Recently, a number of new payment instruments have emerged that are largely or wholly electronic. Electronic payment systems offer efficiency gains by allowing for rapid and convenient transmission of payment information among system participants. However, the emergence of a new payment mechanism can also enable the rapid propagation of fraud, money laundering, and operational disruption if data is compromised. Another trend associated with emerging payments is the increased participation of nonbank third parties in retail payment systems and a lengthened transaction chain, which may increase risk in payment processes. Management of retail payments risk is increasingly difficult and requires diligent oversight of third-party service providers.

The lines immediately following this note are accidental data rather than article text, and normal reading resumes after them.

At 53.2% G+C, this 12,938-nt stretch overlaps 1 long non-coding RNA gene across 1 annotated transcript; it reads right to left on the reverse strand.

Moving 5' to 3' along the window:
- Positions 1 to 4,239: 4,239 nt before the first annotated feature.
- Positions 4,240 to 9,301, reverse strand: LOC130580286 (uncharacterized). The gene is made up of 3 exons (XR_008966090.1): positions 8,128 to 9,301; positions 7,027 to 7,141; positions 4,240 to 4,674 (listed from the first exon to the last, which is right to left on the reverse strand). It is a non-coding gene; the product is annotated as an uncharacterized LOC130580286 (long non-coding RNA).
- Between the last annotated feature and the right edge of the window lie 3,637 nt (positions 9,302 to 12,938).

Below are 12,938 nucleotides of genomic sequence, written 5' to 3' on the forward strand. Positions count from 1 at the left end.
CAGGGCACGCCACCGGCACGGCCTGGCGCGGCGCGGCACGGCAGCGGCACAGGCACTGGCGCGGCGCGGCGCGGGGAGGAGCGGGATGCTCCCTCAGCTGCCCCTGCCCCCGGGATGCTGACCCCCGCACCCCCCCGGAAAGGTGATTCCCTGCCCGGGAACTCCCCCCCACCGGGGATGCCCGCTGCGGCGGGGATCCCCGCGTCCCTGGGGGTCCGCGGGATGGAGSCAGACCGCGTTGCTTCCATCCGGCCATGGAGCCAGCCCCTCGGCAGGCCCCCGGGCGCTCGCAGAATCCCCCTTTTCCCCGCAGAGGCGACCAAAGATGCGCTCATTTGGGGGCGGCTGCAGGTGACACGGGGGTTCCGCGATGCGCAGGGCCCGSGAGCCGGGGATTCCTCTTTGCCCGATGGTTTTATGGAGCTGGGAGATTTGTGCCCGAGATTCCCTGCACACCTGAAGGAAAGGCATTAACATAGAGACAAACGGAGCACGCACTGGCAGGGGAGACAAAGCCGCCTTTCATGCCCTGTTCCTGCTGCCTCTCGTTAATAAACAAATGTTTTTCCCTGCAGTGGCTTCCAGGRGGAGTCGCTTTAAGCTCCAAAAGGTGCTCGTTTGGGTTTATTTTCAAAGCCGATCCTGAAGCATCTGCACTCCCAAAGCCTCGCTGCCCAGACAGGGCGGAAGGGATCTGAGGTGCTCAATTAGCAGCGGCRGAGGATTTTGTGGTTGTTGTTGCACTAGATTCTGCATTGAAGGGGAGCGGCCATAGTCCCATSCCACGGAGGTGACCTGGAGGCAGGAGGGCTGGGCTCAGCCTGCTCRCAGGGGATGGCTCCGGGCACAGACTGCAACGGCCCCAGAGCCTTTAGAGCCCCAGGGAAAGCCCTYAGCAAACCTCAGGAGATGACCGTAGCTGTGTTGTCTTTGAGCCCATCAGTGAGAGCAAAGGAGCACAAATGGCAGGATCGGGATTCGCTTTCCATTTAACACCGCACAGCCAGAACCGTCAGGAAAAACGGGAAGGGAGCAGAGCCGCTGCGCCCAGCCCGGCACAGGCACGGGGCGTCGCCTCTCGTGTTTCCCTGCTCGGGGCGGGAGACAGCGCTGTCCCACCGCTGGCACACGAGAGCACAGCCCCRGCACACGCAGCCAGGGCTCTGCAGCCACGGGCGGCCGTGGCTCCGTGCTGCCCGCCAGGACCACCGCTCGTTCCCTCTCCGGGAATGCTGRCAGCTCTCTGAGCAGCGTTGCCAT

Much of the guidance in this booklet, involving traditional retail payment systems, has not been revised significantly because of the maturity of these systems in the product life cycle. Mature payment systems are better understood, whereas emerging payment systems require a closer look to better understand the risks and associated controls. New guidance is offered for remotely created checks (RCCs), electronically created payment orders, automated clearing house (ACH) transactions, The Check Clearing for the 21st Century Act (Check 21), www.ffiec.gov/exam/check21/. and Merchant Card Processing due to recent developments in these areas. Also, this booklet includes a new section that covers some emerging technologies in retail payment systems. Additional emphasis is placed on the need for improved operational, credit, legal, and compliance risk processes for retail payment products, especially for the deployment of remote and Internet-based check and ACH capture systems.